Exclusive Interview: Anderson .Paak – “It took a lot of balls to just trust in my art.”

We caught up with the breakout star of Dr. Dre's 'Compton' album to talk his past, present and future...

Grant Brydon

4 years ago

By Grant Brydon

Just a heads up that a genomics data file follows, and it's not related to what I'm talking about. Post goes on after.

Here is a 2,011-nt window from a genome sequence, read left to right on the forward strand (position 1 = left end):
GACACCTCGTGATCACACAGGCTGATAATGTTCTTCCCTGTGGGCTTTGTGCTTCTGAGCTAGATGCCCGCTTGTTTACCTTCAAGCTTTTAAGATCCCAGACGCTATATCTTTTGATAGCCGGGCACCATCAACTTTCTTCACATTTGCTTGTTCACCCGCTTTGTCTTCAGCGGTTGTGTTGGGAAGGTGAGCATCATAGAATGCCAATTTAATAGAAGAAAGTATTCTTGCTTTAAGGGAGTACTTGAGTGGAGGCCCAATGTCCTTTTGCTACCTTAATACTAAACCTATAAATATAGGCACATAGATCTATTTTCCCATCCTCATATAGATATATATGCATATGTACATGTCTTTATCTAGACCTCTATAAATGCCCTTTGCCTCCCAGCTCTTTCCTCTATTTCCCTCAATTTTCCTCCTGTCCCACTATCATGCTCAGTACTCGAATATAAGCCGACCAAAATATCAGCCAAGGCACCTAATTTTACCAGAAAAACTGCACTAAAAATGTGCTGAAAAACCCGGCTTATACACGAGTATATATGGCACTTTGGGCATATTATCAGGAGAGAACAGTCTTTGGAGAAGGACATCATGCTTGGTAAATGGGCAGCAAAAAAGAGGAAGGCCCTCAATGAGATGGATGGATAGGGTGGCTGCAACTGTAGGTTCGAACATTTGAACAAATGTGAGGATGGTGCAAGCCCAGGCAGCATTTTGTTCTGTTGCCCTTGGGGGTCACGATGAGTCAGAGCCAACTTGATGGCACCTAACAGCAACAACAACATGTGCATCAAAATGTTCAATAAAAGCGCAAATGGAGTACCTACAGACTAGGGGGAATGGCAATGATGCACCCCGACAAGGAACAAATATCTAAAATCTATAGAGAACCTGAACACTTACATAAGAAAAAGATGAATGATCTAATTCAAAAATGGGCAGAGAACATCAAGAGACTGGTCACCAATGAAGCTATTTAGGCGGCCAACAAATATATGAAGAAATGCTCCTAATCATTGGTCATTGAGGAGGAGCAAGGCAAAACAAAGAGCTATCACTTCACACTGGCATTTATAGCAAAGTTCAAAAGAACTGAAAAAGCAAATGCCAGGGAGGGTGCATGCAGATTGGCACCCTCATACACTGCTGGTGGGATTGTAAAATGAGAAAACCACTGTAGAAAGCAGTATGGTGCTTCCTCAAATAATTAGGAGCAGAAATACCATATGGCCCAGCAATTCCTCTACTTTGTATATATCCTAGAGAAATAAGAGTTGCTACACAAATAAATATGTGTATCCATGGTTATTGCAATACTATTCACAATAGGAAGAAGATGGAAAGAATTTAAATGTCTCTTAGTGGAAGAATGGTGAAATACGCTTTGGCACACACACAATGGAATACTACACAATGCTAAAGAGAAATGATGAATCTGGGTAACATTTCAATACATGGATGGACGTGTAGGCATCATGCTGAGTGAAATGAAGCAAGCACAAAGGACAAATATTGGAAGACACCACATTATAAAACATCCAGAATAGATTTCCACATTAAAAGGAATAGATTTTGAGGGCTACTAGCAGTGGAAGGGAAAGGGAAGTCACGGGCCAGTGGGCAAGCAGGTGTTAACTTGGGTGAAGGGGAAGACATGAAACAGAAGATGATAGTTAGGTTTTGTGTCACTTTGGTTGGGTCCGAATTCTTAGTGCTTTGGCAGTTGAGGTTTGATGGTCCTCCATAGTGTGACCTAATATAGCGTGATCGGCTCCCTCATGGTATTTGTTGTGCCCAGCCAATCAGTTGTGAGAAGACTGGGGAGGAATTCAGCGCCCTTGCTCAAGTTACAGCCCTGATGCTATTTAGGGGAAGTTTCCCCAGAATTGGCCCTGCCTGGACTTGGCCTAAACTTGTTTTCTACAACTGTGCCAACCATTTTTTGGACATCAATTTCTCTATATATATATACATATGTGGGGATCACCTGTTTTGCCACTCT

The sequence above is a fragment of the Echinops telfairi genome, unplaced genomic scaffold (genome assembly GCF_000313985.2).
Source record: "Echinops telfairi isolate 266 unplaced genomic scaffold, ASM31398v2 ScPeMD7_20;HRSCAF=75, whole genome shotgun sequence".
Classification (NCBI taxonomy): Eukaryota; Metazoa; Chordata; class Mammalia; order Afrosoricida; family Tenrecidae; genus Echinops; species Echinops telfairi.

For four months this year, Anderson .Paak was a ticking time-bomb of excitement, holding in the biggest secret of his career thus far. He was living a double life; known for his soulful vocals on the L.A. underground scene, the Oxnard native was hard at work with Dr. Dre in top secret studio sessions to work on the legendary producer’s third album Compton. The record would eventually spring up out of nowhere a week before the release of N.W.A’s Straight Outta Compton biopic in August, but until then any talk of the project was strictly prohibited. Although he admits he wanted to tell “everybody”, .Paak managed to contain himself for the sake of the music. “It was more important to me just to be able to make the album and I didn’t want to mess that up in any way,” he explains. “So as hard it was I just had to be quiet. I was just appreciative to be in the room and work with him extensively.” Despite spending a third of his year crafting the record, he wasn’t quite sure to what extent he’d appear on the album until its official release on Apple Music and iTunes. In the tracklist revealed by Dre a week prior to impact, he’d appeared four times, but on the final version he made six songs. “So that it was that many tracks… man it was amazing,” he says, still in awe.